Wil Srubar

Cities of the future may be built with algae-grown limestone

June 23, 2022

The Living Materials Laboratory is scaling up the manufacture of carbon-neutral cement as well as cement products, which can slowly pull carbon dioxide out of the atmosphere and store it.

Lucy Pao and wind turbines

Inspired by palm trees, scientists develop hurricane-resilient wind turbines

June 15, 2022

New results from real-world tests of a downwind turbine could inform and improve the wind energy industry in a world with intensifying hurricanes and a greater demand for renewable energy.

Dr. Francis Ramaley and Dr. Caldwell (right) with a class in the forest near the Mountain Research Station in 1909. Students are wearing formal field dress.

Classroom in the sky: CU’s 10,000-foot Mountain Research Station turns 100

June 14, 2022

The public is invited to celebrate at a six-night, in-person seminar series with dates June 21–29, featuring talks from local artists and scientists over dinner at the newly renovated Wildrose Dining Hall.

Penguin on ice in Antarctica

Report: Antarctic is changing dramatically, with global consequences

June 13, 2022

Climate change is having significant impacts on Antarctica’s ice sheets, climate and ecosystems with far-reaching global consequences, according to a new international report of which CU's Cassandra Brooks is a co-author.

Stacey Smith, co-author on the publication and associate professor of ecology and evolutionary biology, peels the skin off of a Lantana fruit.

Pigment or optical illusion? What makes this berry blue

June 13, 2022

The same visual trick, called 'structural color,' that makes peacock feathers green and butterfly wings blue gives these Colorado berries their brilliant hue, new research has found.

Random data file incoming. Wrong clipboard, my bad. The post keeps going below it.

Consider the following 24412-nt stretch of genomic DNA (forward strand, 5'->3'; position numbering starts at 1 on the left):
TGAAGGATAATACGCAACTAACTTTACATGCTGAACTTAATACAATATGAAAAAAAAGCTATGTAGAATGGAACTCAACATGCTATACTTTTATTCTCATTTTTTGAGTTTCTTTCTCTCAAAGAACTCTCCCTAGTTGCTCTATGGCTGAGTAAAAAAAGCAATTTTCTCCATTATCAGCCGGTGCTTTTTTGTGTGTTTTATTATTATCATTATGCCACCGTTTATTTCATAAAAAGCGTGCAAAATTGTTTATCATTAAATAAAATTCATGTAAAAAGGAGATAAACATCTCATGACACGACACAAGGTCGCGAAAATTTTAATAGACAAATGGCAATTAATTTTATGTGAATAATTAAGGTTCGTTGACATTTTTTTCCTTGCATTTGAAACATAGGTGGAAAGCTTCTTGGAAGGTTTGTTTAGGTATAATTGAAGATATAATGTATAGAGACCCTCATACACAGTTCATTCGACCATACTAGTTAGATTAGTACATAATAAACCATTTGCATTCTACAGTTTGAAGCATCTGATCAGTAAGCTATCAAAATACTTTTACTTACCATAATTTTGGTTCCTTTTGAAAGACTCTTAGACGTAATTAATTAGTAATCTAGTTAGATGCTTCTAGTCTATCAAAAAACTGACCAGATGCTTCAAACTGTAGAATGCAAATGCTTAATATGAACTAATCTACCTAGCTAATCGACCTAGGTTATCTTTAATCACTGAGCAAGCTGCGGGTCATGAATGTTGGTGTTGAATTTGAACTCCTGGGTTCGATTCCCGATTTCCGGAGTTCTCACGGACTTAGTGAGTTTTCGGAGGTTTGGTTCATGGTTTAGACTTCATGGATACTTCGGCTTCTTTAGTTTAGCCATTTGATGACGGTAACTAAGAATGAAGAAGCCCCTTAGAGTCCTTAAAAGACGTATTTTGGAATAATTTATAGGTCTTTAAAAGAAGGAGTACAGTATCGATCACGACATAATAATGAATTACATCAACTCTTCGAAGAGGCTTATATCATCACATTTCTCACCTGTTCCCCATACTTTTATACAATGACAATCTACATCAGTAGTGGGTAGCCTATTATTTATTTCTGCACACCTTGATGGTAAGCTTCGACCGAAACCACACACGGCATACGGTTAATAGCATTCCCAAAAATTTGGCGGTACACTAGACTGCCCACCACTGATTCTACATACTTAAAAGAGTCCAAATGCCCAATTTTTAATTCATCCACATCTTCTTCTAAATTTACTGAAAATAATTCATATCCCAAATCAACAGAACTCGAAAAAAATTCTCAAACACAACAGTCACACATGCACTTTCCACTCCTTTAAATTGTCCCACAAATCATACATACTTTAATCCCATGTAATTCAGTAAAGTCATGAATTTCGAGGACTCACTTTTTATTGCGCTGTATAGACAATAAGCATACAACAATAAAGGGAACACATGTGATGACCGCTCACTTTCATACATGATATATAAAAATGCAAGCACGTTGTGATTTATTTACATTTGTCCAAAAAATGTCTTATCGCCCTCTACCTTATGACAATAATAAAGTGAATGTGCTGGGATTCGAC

Elk in Estes Park, Colorado

Preserving corridors between protected lands key to protecting wildlife, study shows

June 6, 2022

Researchers have created the first global map of where mammals are most likely to move between protected areas, such as national parks and nature preserves.

Anna Hermes (lead author of the study) and Monica Cooper (of the University of California Cooperative Extension Office) collect samples next to a vineyard.

Toward more sustainable wine: Scientists can now track sulfur from grapes to streams

May 24, 2022

New research could help California farmers fine-tune their use and application of agricultural sulfur to sustain the wine industry and minimize unintended environmental impacts.

A U.S. flag blows in the wind. (Glenn Akasawa)

It’s been unusually windy this spring. Here’s why you should care

May 12, 2022

It's not just you—it was extra windy this April along the Front Range. Learn more from experts in the Department of Atmospheric and Oceanic Sciences about the windy spring, what the conditions could mean for the upcoming fire season and why wind is hard to predict.

Matt Burgess, Renae Marshall, and Joe Neguse

US Reps. Neguse and Curtis discuss bipartisan ways to address climate change

April 22, 2022

The two lawmakers discussed shared motivations, opportunities for consensus-building and how to reduce political polarization around climate change to an audience of more than 150 people.

Denver, Colorado

7 things to know about the Clean Water Act after 50 years

April 20, 2022

CU Boulder Today spoke with Mark Squillace of Colorado Law about the 50th anniversary of the Clean Water Act, and what the present and future may hold for water quality in the United States.